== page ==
The Republic of Ireland needs to build at least 35,000 homes every year to keep up with population growth, a major new report suggests.

It adds that in a “high migration scenario” the number of necessary new homes could be as high as 53,000 per year.

The government’s current target is 33,000 but it has been known for some time that is too low.

Housing availability and cost is a major political and social issue in Ireland.

The report from the Economic and Social Research Institute (ESRI) was commissioned by the Department of Housing and Local Government.

The work considers a range of population projections based on birth and death rates and various international migration assumptions.

It then estimates future housing demand based on these population projections, as well as a range of other assumptions including Ireland’s typical household size.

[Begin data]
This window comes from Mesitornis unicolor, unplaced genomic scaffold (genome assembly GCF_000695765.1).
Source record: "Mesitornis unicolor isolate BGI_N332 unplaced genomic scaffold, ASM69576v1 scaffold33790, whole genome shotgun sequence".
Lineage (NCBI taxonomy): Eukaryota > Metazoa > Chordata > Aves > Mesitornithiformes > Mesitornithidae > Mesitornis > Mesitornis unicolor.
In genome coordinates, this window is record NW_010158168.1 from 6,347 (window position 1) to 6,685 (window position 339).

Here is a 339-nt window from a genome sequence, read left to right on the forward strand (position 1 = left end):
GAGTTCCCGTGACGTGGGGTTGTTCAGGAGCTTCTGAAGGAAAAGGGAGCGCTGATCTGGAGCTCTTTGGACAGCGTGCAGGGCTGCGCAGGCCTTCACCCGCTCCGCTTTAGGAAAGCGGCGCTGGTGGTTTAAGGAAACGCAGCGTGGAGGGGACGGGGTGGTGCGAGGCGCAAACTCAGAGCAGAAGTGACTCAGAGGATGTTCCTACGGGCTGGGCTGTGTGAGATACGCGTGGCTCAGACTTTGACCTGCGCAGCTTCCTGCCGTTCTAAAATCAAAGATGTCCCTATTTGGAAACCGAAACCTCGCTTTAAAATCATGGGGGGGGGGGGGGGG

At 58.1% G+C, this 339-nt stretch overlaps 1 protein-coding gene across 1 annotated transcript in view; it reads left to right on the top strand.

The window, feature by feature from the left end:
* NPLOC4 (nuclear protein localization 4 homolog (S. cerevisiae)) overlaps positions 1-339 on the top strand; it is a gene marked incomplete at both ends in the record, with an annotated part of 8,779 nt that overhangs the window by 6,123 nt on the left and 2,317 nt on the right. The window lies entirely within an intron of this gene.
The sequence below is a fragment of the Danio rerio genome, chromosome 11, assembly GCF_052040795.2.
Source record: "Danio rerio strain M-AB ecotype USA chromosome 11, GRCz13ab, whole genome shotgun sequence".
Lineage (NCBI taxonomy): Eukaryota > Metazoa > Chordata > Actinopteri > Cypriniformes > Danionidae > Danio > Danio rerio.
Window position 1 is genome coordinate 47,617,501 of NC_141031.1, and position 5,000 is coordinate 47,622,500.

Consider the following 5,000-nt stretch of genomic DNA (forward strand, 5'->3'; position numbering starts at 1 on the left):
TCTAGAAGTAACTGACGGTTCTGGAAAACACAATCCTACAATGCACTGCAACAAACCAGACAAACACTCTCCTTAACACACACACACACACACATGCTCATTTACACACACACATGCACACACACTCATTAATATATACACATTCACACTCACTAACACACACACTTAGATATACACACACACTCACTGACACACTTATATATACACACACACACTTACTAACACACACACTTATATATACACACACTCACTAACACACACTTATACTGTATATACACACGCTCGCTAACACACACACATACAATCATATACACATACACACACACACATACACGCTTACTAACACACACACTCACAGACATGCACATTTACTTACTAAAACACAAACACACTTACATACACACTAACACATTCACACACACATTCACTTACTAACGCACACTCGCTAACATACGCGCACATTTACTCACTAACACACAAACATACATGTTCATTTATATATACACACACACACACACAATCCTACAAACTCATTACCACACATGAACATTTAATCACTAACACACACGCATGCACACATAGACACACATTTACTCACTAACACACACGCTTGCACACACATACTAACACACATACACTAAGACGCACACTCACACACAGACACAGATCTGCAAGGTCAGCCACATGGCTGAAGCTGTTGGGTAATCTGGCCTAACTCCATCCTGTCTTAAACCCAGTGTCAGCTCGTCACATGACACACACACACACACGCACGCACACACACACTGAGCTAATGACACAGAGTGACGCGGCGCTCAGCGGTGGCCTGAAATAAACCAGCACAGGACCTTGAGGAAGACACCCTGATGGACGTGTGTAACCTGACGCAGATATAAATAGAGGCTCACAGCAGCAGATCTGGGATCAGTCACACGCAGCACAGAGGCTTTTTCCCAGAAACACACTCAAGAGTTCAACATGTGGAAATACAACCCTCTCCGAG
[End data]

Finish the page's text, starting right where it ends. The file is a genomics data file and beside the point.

Adele Bergin, one of the authors, said: “Our research shows that on average, across a range of scenarios, around 44,000 new units a year are necessary to keep up with population growth.”

Her co-author Paul Egan said it should also be noted that all the scenarios they considered relate to future population-driven demand and do not factor in current pent-up demand.

The most recent figures, covering April 2022 to April 2023, suggest Ireland’s population grew by almost 100,000 people in a single year.

Most of the growth – some 77,600 people – came from net migration with the rest due to 20,000 more births than deaths.

Immigration was at its highest level since 2007, which mainly reflects the impact of Russia invading Ukraine.

House prices in Ireland are now nearly 10% more expensive than they were at the peak of the property boom in April 2007, according to the latest official figures.

Prices are up by more than 140% since their low point in early 2013 in the aftermath of the country’s banking crisis.

The median residential property price in April was €335,000 (£284,000).